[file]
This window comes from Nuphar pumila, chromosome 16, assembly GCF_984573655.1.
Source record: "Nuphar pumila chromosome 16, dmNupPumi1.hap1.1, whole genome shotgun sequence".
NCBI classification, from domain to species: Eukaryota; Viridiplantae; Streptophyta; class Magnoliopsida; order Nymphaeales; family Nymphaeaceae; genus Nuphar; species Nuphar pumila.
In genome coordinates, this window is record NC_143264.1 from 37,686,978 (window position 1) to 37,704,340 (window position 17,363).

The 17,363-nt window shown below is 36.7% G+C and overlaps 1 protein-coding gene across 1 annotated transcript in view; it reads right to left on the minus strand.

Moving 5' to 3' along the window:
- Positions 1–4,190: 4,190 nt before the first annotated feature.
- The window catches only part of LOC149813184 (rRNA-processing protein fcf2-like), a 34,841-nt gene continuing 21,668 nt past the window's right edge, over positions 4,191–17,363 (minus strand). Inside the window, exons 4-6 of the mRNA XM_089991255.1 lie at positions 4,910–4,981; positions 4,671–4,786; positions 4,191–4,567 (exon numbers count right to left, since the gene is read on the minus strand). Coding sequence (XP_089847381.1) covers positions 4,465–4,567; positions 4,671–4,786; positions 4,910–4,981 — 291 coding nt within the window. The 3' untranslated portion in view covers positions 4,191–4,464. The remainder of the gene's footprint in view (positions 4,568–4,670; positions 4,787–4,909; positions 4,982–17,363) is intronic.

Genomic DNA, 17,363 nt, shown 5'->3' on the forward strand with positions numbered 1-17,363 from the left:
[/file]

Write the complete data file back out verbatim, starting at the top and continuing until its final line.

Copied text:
This window comes from Nuphar pumila, chromosome 16, assembly GCF_984573655.1.
Source record: "Nuphar pumila chromosome 16, dmNupPumi1.hap1.1, whole genome shotgun sequence".
NCBI classification, from domain to species: Eukaryota; Viridiplantae; Streptophyta; class Magnoliopsida; order Nymphaeales; family Nymphaeaceae; genus Nuphar; species Nuphar pumila.
In genome coordinates, this window is record NC_143264.1 from 37,686,978 (window position 1) to 37,704,340 (window position 17,363).

The 17,363-nt window shown below is 36.7% G+C and overlaps 1 protein-coding gene across 1 annotated transcript in view; it reads right to left on the minus strand.

Moving 5' to 3' along the window:
- Positions 1–4,190: 4,190 nt before the first annotated feature.
- The window catches only part of LOC149813184 (rRNA-processing protein fcf2-like), a 34,841-nt gene continuing 21,668 nt past the window's right edge, over positions 4,191–17,363 (minus strand). Inside the window, exons 4-6 of the mRNA XM_089991255.1 lie at positions 4,910–4,981; positions 4,671–4,786; positions 4,191–4,567 (exon numbers count right to left, since the gene is read on the minus strand). Coding sequence (XP_089847381.1) covers positions 4,465–4,567; positions 4,671–4,786; positions 4,910–4,981 — 291 coding nt within the window. The 3' untranslated portion in view covers positions 4,191–4,464. The remainder of the gene's footprint in view (positions 4,568–4,670; positions 4,787–4,909; positions 4,982–17,363) is intronic.

Genomic DNA, 17,363 nt, shown 5'->3' on the forward strand with positions numbered 1-17,363 from the left: